Budapest is better than Paris, I think.
It’s a city of two million people (Budapest, not Paris), which is about one-fifth of Hungary’s total population. It spreads out across the Danube, because it was originally two cities: the rolling hills of Buda, once belonging to the Romans, and the flat land of Pest, too sandy to be arable before the markets hit its shore.
You can see the layers of the city in its buildings, in its architecture. Many bits of the city were built in the nineteenth century, some older. You can see gothic, baroque, neo-classical buildings lining the streets, often right next to each other. Look closely, you can see bullet holes in walls.
A big part of Budapest was bombed during the Second World War (damn Americans!), and when the Communists rebuilt, their buildings were stale and ugly, big slabs of concrete with uniform windows. Every socialist building looks like a prison (damn Russians!). And those older buildings, the ones build in green and yellow stucco in the style of unique Hungarian architecture that you can’t find in ye-old-fancy-ass Paris or even central Europe, like ye-uber-trendy-Berlin, they sometimes go unwashed. You see the original color kept up on the bottom floor, but look up, and the greens and yellows and pinks and reds have turned into black, black, black, thanks to the smoky fumes of industry and lack of funds for upkeep.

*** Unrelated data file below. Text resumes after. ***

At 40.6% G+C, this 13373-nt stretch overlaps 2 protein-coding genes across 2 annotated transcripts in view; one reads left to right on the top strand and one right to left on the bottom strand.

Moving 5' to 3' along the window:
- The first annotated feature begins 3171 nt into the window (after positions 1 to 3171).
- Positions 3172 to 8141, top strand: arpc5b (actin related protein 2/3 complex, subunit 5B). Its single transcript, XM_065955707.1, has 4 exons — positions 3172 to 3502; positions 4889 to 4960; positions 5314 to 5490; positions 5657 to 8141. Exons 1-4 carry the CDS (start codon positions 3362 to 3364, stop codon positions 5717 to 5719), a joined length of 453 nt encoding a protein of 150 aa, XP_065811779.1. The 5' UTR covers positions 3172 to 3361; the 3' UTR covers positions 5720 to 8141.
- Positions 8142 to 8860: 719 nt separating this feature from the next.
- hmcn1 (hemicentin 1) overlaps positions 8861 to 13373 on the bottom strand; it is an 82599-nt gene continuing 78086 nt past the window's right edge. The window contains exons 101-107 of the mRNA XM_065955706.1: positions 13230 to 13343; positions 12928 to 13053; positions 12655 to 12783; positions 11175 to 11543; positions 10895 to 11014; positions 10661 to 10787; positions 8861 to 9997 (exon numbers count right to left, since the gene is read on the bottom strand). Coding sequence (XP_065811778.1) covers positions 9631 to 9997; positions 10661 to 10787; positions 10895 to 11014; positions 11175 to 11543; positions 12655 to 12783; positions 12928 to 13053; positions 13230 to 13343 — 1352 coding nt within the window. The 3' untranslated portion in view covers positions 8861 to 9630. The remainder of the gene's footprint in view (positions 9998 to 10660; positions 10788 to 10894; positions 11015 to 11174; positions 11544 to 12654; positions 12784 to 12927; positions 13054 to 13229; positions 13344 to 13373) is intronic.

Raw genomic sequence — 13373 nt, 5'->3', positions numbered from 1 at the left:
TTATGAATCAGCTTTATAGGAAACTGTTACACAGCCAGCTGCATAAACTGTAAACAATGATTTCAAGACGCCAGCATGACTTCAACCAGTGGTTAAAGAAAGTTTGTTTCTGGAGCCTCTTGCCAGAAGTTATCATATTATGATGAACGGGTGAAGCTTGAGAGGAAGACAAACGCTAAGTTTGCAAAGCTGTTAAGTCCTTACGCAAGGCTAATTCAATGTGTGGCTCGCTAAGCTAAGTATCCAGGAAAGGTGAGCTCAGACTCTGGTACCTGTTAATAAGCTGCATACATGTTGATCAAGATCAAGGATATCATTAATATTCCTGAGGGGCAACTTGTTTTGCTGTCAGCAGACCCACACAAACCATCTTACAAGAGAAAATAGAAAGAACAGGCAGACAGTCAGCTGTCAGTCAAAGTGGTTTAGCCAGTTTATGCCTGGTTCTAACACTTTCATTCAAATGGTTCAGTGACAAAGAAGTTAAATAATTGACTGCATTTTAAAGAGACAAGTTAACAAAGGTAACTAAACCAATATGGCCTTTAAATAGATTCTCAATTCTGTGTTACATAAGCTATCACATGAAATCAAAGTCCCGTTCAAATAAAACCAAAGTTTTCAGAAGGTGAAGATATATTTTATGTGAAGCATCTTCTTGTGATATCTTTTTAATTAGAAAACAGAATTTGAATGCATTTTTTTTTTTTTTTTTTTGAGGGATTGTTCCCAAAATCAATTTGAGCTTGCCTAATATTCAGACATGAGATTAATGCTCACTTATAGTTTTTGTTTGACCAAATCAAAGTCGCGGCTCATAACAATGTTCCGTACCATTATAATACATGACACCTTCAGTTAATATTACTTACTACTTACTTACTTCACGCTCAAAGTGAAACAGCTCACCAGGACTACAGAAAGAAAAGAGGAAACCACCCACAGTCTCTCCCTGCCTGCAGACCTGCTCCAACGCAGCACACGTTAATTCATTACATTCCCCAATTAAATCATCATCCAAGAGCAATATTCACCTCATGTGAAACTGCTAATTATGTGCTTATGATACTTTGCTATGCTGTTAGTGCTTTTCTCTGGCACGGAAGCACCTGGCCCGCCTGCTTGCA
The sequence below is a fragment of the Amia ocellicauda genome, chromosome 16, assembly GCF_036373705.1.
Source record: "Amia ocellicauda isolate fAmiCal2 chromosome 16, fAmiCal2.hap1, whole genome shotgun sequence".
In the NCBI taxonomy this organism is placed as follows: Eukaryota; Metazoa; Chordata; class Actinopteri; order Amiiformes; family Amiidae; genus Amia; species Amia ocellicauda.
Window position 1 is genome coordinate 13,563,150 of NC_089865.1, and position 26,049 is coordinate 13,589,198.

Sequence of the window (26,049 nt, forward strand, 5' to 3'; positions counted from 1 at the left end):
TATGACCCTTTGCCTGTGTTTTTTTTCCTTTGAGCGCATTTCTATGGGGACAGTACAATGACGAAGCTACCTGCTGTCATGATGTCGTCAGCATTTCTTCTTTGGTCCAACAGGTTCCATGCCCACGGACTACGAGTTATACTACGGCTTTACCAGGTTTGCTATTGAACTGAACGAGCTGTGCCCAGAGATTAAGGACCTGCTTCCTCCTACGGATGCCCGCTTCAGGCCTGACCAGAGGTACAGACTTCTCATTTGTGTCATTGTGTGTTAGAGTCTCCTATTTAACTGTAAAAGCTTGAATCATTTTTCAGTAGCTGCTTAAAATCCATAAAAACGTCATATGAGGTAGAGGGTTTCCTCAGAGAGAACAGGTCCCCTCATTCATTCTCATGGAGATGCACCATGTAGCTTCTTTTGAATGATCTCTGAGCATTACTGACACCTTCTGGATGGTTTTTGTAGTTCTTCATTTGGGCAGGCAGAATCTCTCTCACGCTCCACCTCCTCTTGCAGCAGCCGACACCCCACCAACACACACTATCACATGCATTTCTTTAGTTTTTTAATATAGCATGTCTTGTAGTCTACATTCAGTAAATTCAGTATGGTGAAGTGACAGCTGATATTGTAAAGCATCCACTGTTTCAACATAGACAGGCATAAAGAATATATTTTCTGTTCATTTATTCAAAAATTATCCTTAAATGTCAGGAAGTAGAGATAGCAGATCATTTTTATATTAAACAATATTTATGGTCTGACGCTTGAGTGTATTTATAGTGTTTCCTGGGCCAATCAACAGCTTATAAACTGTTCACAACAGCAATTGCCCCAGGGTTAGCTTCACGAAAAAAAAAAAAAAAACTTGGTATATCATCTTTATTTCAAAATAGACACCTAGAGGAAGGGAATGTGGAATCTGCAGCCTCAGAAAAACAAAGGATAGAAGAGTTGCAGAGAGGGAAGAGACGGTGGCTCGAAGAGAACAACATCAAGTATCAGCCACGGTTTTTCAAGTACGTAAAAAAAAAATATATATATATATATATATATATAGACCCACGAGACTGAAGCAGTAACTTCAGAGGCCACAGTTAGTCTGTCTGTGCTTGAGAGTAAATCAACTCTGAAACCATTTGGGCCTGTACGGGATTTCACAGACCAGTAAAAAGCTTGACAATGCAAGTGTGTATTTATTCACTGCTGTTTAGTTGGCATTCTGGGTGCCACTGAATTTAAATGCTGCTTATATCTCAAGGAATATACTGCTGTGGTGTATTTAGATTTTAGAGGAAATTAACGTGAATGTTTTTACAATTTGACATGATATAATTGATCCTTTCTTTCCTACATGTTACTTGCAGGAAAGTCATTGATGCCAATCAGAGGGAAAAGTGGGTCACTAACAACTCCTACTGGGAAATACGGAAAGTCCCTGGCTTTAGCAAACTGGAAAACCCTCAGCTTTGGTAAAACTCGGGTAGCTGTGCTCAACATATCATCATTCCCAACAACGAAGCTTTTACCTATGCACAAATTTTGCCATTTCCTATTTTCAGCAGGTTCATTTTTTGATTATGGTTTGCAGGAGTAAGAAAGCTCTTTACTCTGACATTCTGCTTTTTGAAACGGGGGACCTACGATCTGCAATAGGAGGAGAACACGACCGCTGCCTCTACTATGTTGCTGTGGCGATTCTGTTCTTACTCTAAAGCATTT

But the parts that aren’t meticulously cleaned for tourists — well, that’s what makes Budapest the most interesting. It’s honest, organic. Layers of history right on top of each other. How many stories about Hungarian people do the buildings tell on their own, just standing there? Well over two million, I’m sure.
(This isn’t to say that I don’t like Paris, by the way. I like Paris very much. I just don’t like the center of Paris, which is mostly filled with tourists making the peace sign and stupid faces into selfie sticks (I assume, as the selfie stick was invented after I visited in 2012), and pickpockets, and French millionaires dressed in Chanel stepping over beggars, and people who incessantly follow you around as if you’re playing tag, trying to sell you a mini-Eiffel Tower as a souvenir for five euros a pop.)